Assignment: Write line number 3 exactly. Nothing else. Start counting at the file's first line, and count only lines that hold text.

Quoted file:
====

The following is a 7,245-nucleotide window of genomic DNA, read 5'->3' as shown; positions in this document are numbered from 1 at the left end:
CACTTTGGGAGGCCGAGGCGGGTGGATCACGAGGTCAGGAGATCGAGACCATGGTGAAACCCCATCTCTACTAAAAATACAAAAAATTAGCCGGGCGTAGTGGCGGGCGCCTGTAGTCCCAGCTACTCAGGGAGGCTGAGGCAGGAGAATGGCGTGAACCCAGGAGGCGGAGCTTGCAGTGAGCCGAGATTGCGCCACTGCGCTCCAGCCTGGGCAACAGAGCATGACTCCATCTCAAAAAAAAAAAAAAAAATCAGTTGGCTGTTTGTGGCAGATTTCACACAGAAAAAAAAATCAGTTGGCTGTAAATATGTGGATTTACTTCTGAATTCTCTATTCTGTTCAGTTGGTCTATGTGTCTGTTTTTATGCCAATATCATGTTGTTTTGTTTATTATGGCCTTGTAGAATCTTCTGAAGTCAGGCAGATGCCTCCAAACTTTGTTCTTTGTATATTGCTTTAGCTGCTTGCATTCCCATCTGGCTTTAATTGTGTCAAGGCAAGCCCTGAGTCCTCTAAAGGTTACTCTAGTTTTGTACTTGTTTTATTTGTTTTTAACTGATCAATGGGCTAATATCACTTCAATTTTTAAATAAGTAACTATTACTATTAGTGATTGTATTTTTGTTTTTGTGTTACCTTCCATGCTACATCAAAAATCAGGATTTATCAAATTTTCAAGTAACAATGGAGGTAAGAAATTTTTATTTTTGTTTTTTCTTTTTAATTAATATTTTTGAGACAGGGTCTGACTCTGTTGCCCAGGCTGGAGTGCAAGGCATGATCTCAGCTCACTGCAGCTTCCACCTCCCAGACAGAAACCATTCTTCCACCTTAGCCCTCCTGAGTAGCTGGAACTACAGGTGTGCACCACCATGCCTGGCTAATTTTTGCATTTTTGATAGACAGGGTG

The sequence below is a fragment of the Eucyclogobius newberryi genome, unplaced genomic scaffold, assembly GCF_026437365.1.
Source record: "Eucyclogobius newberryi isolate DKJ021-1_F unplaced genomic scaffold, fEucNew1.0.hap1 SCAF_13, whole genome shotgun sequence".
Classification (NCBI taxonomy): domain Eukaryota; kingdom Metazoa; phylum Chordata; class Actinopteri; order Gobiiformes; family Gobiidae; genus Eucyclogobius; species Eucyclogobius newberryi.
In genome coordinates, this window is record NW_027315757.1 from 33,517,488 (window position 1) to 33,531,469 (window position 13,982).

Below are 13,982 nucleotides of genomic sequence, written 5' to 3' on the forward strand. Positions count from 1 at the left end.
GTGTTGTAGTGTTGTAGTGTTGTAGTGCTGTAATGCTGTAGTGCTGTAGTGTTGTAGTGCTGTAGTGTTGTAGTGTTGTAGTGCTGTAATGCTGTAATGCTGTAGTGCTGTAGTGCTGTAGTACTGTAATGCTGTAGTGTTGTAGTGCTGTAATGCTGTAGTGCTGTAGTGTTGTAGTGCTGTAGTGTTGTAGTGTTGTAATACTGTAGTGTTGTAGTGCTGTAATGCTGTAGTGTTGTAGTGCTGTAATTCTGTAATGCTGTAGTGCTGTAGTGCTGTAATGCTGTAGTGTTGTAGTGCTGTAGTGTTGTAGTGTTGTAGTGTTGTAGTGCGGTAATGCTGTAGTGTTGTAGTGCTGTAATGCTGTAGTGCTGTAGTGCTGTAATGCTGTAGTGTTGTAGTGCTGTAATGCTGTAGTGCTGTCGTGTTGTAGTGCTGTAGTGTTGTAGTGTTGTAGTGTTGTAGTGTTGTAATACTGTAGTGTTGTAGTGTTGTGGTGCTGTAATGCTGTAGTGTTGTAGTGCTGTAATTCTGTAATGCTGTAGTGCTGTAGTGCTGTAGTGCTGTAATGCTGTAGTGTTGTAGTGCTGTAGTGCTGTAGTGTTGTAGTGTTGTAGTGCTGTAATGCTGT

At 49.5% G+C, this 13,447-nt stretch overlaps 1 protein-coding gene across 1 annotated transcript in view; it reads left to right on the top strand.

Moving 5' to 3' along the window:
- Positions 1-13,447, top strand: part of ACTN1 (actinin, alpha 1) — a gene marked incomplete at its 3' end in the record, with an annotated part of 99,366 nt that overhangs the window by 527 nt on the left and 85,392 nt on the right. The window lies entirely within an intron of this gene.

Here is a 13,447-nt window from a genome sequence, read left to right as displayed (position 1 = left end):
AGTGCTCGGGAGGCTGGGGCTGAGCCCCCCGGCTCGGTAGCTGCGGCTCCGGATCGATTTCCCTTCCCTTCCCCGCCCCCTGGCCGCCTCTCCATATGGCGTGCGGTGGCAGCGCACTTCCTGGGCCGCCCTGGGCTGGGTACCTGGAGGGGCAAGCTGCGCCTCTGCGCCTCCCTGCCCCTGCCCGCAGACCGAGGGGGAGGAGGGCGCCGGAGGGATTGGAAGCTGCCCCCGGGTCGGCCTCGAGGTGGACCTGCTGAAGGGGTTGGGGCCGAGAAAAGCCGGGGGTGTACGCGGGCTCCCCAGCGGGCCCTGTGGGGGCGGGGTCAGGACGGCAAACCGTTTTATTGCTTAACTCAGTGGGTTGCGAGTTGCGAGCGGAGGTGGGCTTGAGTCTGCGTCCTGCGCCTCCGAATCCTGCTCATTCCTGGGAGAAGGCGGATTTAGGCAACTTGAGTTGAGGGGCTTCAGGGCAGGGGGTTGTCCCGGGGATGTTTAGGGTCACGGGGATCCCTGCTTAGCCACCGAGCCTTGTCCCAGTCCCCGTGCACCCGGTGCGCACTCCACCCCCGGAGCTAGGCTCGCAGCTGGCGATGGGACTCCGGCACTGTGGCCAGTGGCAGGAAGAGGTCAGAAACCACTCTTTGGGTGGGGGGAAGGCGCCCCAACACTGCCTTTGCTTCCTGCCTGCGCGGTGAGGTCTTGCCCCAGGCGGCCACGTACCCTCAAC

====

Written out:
The sequence below is a fragment of the Eucyclogobius newberryi genome, unplaced genomic scaffold, assembly GCF_026437365.1.